2nd Teenager Dies

Boys Were Found On Light Rail Track

July 07, 2009|By Michael Dresser and Olivia Bobrowsky | Michael Dresser and Olivia Bobrowsky,michael.dresser@baltsun.com

A second teenager died Monday after being found injured on light rail tracks near the Lutherville station the previous afternoon, and Maryland Transit Administration police are still trying to determine what happened to the teens.

MTA spokeswoman Cheron Wicker identified the boy who died Monday at Maryland Shock Trauma Center as Connor Peterson, 17, of the 8600 block Tower Bridge Way in Lutherville. She said Kyle Patrick Wankmiller, 17, of the same address, died Sunday.

The incident occurred about 3:15 p.m. Sunday, but Wicker said it was "much too early to tell" why the two teens were lying on the southbound light rail tracks just south of the Lutherville station when they were spotted by a fare inspector on a northbound train.

Wicker said both were taken to Shock Trauma in Baltimore, where Wankmiller was pronounced dead soon after.

MTA officials were going over camera footage from the train, seeking information on what happened, according to Jawauna Greene, another agency spokeswoman. As of late Monday, police were not saying whether they were looking at the deaths as an accident, suicide or homicide.

"We have to confirm why they were lying in the tracks," Greene said. The MTA inspected its light rail cars after the incident but found no evidence of impact with a person, she added.

In the area where the teens were found, light rail tracks pass among dozens of suburban homes, including the Victorians in historic Lutherville. Although much of the track is bordered by fences, there are openings for roads and walkways nearby.

Farther away, outside the well-kept townhouse where the two boys lived, Connor's 19-year-old sister, Tracy Peterson, said the friends left on bicycles Sunday "because they were bored."

She said that her father is dating Kyle's mother, and that she and Connor moved into the Wankmiller home near Valley Fields Parks in 2007.

Tracy Peterson said she had no idea what had happened to her brother and his friend. "We wish we knew but we don't," she said.

A friend, Emileigh Simmons, 18, said Connor had dropped out of Dulaney High School and had received his general education degree in January. Kyle would have been going into his junior year at the school. Their friends said neither boy had a job this summer.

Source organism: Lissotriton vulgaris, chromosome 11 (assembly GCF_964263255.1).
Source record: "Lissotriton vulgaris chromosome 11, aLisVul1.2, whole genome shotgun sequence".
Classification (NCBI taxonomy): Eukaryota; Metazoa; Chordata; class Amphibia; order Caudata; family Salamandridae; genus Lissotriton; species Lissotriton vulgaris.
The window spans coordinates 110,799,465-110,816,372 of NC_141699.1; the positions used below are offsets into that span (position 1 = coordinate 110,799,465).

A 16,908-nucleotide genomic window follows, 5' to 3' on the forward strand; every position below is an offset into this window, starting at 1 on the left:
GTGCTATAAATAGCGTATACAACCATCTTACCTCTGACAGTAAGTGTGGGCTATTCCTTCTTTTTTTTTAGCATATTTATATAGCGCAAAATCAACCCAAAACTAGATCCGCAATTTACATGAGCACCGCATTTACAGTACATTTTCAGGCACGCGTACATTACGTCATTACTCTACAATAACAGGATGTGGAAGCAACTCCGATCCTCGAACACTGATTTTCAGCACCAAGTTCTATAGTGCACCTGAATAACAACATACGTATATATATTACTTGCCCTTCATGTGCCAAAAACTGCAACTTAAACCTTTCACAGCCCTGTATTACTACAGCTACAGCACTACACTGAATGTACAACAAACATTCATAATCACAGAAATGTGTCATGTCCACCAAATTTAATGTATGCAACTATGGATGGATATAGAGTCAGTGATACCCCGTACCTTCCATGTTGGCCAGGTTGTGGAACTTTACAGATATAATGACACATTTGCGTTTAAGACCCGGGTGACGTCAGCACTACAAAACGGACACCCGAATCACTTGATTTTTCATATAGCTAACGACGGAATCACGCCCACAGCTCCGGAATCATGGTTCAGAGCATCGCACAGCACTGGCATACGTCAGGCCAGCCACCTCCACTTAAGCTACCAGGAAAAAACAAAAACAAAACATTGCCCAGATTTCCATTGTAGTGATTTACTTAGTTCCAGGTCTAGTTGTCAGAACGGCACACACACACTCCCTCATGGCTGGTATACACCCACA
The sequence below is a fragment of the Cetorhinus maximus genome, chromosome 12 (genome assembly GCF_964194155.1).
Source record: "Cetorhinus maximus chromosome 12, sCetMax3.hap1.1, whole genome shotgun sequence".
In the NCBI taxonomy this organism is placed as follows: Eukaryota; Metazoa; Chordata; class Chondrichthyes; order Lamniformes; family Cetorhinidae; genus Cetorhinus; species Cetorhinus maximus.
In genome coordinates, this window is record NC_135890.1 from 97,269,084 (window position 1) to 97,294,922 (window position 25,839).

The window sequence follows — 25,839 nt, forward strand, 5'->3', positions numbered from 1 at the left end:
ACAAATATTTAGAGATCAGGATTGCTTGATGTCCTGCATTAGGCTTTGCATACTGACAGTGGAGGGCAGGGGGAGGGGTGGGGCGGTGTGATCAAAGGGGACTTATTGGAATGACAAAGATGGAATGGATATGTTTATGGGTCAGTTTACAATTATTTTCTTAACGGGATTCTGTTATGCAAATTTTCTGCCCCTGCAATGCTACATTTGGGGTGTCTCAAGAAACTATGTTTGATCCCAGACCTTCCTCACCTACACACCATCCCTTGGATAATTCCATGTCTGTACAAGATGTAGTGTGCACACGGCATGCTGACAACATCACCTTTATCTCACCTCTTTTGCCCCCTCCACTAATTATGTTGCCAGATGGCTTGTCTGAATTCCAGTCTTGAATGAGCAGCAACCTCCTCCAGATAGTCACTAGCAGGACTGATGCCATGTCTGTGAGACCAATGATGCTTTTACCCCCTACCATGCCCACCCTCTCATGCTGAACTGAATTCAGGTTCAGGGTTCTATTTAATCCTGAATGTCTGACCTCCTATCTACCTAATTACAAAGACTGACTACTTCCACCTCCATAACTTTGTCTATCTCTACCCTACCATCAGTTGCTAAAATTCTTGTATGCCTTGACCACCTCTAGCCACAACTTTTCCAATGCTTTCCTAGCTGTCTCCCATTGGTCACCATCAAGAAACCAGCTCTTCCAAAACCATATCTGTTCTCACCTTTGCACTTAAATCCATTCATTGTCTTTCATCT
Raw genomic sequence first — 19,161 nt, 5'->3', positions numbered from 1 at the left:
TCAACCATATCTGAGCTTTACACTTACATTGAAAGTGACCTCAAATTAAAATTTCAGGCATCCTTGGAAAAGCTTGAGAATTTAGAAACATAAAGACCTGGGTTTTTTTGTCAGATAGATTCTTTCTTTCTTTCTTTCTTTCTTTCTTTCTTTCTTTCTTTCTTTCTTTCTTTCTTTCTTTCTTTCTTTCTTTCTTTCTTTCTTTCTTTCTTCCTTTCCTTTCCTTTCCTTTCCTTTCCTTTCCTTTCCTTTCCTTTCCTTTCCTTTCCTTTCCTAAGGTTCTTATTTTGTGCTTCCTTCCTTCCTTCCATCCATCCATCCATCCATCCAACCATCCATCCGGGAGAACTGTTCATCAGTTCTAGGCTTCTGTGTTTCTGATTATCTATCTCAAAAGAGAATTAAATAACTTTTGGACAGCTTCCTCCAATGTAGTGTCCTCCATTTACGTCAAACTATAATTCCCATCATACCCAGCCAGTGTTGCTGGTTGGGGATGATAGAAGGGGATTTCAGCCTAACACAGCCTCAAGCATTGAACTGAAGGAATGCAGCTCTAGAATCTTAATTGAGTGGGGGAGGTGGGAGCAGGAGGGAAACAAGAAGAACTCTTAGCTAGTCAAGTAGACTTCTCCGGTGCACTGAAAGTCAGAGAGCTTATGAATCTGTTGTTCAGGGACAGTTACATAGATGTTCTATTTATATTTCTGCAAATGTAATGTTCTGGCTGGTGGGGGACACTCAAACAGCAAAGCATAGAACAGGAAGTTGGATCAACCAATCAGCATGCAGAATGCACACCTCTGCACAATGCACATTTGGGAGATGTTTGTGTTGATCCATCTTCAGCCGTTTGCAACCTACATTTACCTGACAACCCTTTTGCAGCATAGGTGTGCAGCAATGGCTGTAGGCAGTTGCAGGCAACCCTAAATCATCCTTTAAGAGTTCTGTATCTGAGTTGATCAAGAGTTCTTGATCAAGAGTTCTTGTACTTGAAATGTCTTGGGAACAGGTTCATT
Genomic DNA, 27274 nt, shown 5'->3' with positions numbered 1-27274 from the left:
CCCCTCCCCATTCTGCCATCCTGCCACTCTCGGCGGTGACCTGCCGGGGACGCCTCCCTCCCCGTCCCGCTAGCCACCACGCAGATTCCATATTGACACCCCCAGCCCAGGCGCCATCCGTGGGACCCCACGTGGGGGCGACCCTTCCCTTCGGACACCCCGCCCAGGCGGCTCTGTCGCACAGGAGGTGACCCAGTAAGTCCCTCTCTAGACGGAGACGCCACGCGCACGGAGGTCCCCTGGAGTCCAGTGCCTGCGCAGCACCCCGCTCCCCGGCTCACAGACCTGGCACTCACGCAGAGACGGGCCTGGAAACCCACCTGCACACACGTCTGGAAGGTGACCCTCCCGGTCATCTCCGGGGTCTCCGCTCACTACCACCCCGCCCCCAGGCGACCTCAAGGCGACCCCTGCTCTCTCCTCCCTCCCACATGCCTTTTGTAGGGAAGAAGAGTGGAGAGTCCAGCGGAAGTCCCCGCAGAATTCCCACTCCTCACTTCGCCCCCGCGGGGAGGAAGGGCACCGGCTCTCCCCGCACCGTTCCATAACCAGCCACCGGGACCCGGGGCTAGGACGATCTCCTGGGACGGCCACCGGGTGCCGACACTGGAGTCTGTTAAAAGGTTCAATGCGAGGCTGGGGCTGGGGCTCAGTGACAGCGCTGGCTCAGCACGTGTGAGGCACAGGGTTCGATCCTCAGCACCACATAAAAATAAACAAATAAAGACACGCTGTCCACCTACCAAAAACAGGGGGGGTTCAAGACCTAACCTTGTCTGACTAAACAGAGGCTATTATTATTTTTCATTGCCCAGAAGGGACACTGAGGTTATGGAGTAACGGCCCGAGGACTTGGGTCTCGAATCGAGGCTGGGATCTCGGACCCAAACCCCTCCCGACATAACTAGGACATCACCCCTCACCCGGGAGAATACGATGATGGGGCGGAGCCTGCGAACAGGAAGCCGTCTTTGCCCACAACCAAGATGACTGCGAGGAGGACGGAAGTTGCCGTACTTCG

Tracy Peterson's boyfriend, Aaron Dukes, said Connor was "kind of like my brother." Aaron said Connor was interested in skateboarding, dirt-biking, music and tattoos. The friends said Kyle shared many of the same interests.

"They were both just great, great people to be around" Aaron said. "They would just hang out here, watch TVs and movies, messed around."

As the young people spoke with a reporter, Kyle's mother, Amy Wankmiller, remained inside. Emileigh said she was "hanging in there, I guess."

Eric Rockel, president of the Greater Timonium Community Council, lives within sight of the light rail tracks in Lutherville. "I can tell you that it bothers me to see ... people walking up and down the light rail line," he said, a weekly occurrence at least. "I wonder if they're going to be sensitive to trains coming along."

He assumes the people are trying to take the shortest path between two points, but walking on the tracks "carries an inherent risk that maybe doesn't exist if they took other routes."

Rockel said residents felt more comfortable when off-duty Baltimore County police officers used to patrol light rail stations. There have been anecdotal reports of increased shoplifting after the light rail was built, but no concerns or complaints recently, he said.

Jeff Dier, president of the Lutherville Community Association, said there have been few problems connected with the light rail in the neighborhood lately. He said that once in a while he'll see some young people around the tracks but added that it doesn't happen often.

Dier said the station area had been re-engineered to make it difficult to cross the tracks there except at designated points.

Sun reporter Liz F. Kay contributed to this article.

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